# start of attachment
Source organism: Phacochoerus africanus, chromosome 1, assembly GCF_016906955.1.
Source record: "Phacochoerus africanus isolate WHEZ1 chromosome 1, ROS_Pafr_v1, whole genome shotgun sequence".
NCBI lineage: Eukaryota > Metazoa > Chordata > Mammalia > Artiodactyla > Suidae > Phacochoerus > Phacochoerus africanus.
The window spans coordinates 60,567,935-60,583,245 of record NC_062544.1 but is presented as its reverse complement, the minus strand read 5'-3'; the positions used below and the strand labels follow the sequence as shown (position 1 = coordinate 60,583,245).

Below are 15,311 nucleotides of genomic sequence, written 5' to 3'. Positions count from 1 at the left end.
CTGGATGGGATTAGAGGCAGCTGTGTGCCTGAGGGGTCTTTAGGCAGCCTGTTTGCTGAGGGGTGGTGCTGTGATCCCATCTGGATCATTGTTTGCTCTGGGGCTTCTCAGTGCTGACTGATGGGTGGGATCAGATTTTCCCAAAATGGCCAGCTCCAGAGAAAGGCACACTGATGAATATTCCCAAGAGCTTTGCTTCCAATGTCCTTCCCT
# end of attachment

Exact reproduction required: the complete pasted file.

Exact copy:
Source organism: Phacochoerus africanus, chromosome 1, assembly GCF_016906955.1.
Source record: "Phacochoerus africanus isolate WHEZ1 chromosome 1, ROS_Pafr_v1, whole genome shotgun sequence".
NCBI lineage: Eukaryota > Metazoa > Chordata > Mammalia > Artiodactyla > Suidae > Phacochoerus > Phacochoerus africanus.
The window spans coordinates 60,567,935-60,583,245 of record NC_062544.1 but is presented as its reverse complement, the minus strand read 5'-3'; the positions used below and the strand labels follow the sequence as shown (position 1 = coordinate 60,583,245).

Below are 15,311 nucleotides of genomic sequence, written 5' to 3'. Positions count from 1 at the left end.
CTGGATGGGATTAGAGGCAGCTGTGTGCCTGAGGGGTCTTTAGGCAGCCTGTTTGCTGAGGGGTGGTGCTGTGATCCCATCTGGATCATTGTTTGCTCTGGGGCTTCTCAGTGCTGACTGATGGGTGGGATCAGATTTTCCCAAAATGGCCAGCTCCAGAGAAAGGCACACTGATGAATATTCCCAAGAGCTTTGCTTCCAATGTCCTTCCCT